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Dear Writers & Playwrights;

I'm working on my first full-length play. In workshops, the feedback is consistently, "Too much exposition." I agree with the criticism.

What I'm struggling with is . . . now what?

Any suggestions on how to transform exposition to action?

I know there's no simple answer to that question but any thoughts would be appreciated.

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Rewrite it without so much description would seem the most obvious way to go! –  spiceyokooko Dec 24 '12 at 12:22
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I think we would need to see a sample to be able to offer a fix. What's too much exposition for you might be too little for someone else. –  Lauren Ipsum Dec 24 '12 at 12:52
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1 Answer

The ancient mantra of "show, don't tell".

Bad news: Your work will grow. For one paragraph of "tell" there's usually a page or two of "show". Good news: Your work will be more interesting. For one boring paragraph of "tell" there's a page or two of interesting "show".

Create side-threads unrelated to the main story, that use the elements of exposition as core nodes of their own stories. Make them interesting, small, stories on their own. How you do this depends on particular pieces of exposition. In essence, everything that is shown exists for a reason. Give a backstory for that reason, and make it an interesting one.

Let's take an example. You plan to introduce a sea deity who gets to interact with protagonists later, in meaningful ways. You don't want her appearance to be deus ex machina, so you provide a piece of exposition...

Tell:

One of the old marine legends talks about Amber Mermaid, a lady of untold beauty with lower body of a seal, and her flesh transparent amber color. She's a fickle sea creature of power, who has no compassion, nothing bores her more than groveling and begging, but if you manage to capture her interest with a riddle, a puzzle, secret she can't solve, she will do your bidding and aid you in distress in exchange for explanation or answer. Just be cautious, make sure your secret is worth her service, or her wrath at disappointment will be worse than whatever oppression she found you in!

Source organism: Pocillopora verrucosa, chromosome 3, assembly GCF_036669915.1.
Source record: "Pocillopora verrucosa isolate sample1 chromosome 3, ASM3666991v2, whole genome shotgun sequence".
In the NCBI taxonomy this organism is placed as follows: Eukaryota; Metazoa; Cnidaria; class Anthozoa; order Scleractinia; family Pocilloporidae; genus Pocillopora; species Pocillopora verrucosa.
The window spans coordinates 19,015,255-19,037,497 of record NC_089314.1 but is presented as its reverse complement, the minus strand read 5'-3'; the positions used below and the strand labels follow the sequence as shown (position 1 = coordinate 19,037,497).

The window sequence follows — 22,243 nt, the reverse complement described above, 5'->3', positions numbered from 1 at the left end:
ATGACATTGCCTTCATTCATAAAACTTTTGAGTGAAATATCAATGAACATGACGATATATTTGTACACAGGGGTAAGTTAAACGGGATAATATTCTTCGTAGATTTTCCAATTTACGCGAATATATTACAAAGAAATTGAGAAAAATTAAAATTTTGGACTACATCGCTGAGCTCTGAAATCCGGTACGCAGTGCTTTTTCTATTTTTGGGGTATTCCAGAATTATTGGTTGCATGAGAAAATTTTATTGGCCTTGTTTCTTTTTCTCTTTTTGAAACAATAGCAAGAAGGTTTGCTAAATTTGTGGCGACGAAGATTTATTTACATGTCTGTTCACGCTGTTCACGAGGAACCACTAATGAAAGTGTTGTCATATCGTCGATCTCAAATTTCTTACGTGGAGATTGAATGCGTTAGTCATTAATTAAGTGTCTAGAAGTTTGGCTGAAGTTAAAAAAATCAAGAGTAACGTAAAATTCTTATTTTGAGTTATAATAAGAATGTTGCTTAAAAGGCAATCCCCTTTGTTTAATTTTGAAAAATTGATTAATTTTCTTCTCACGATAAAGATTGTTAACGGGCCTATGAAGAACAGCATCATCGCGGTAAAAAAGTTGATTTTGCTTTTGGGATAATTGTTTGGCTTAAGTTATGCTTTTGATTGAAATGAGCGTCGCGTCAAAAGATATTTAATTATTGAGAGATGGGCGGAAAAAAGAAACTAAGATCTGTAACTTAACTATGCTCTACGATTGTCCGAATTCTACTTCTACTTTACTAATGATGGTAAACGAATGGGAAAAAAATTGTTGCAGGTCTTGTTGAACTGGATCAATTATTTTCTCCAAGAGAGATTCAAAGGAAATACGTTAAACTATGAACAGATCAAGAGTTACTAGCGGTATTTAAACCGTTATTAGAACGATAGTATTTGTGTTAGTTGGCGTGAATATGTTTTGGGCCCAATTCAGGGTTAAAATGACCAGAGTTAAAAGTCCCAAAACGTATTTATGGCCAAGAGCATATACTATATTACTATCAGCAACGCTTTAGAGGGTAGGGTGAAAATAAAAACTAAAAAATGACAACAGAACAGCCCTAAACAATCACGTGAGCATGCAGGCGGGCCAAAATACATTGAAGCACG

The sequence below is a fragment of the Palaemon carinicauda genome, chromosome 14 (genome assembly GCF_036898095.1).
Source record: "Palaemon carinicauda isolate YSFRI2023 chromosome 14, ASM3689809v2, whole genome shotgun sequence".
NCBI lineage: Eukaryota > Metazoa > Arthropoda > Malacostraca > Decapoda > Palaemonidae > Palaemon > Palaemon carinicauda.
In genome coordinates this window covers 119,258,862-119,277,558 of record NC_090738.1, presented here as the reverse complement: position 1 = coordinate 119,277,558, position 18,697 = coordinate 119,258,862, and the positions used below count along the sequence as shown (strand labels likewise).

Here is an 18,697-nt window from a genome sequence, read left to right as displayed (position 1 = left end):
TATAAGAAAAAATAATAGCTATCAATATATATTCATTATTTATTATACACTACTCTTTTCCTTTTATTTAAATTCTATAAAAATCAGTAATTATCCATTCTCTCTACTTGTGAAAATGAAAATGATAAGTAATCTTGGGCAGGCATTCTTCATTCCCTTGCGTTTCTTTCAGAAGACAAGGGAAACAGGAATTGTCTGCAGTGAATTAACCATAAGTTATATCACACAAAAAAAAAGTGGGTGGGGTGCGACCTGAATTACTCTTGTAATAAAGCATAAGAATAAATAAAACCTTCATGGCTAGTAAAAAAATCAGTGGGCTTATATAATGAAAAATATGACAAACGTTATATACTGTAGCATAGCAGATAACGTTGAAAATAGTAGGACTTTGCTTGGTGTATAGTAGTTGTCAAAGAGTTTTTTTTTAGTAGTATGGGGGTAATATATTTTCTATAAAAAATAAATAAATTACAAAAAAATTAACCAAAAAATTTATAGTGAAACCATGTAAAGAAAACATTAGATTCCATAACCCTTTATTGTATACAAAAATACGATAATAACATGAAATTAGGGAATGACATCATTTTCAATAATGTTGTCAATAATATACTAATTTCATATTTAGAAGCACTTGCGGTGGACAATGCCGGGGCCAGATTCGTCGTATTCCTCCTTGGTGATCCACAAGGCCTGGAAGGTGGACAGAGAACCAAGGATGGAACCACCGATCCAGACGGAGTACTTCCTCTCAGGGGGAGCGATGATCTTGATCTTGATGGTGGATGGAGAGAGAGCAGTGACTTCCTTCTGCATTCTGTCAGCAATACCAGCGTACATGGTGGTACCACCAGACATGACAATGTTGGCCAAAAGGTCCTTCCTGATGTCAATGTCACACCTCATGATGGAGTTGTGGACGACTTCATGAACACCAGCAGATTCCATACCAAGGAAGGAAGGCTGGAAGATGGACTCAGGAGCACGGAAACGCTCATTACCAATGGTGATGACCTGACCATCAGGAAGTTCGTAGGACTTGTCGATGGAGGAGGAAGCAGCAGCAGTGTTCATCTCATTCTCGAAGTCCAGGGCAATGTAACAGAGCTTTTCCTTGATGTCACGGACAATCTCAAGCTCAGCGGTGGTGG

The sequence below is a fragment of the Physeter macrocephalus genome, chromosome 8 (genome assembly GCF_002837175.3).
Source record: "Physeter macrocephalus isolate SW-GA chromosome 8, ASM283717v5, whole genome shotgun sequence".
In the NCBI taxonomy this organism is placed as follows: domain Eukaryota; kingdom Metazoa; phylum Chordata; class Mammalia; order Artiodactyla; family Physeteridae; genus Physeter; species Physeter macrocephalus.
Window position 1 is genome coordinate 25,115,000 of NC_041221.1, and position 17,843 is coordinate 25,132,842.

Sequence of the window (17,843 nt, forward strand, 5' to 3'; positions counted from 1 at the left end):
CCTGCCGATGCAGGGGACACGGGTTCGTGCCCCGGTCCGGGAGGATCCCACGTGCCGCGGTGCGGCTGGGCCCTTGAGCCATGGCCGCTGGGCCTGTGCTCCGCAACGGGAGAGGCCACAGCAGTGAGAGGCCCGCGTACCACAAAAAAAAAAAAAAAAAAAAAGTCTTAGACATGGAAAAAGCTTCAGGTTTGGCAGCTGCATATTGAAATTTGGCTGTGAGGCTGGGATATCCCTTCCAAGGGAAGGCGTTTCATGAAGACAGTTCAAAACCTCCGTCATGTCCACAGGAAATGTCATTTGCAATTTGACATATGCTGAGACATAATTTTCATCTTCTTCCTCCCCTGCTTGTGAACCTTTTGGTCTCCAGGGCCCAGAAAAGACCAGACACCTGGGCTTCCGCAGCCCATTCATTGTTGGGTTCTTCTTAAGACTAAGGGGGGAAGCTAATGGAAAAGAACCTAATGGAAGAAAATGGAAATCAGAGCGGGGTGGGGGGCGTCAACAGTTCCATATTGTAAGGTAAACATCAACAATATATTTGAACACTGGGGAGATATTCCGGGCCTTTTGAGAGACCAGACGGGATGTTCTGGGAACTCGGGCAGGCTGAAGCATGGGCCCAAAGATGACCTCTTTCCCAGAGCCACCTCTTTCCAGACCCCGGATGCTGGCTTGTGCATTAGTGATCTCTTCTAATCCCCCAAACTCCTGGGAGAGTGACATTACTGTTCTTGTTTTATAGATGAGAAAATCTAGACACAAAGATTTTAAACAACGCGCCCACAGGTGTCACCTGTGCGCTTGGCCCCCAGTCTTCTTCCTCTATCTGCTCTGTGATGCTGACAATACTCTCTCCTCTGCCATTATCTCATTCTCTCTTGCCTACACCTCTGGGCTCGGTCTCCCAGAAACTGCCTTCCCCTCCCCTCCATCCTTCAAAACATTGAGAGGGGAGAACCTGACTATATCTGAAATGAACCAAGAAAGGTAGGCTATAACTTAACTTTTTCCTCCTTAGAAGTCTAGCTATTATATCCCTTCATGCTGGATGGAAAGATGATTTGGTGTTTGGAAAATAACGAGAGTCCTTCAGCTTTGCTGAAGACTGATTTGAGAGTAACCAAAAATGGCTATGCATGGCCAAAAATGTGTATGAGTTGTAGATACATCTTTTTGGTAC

and

The event of the day was the Marble Battle, a game of marbles, where kids and adults alike would compete against each other, for the prize of Azure Marble, founded by the governor and imported from Rome. Not worth much financially, it was the token of prestige and a bragging right in all taverns of the island.

Jim had traded his marble made out of meteorite for the legend of Amber Mermaid earlier that day.

Show:

As we walked into backyard of the Admiralty building, a group of children squeezed past us, shouting "Amber mermaid! Amber mermaid!"

There, in the middle of the paved backyard amidst the ivy-covered white walls stood a fountain with a statue of mermaid made of one big block of amber, spouting water out of a jug she held in her hands. Unlike classic mermaids with fish lower bodies, this one was a seal from waist down. Bubbles of air danced within the transparent, golden body lit brightly with sunlight, as water was pumped to the jug-shaped spout.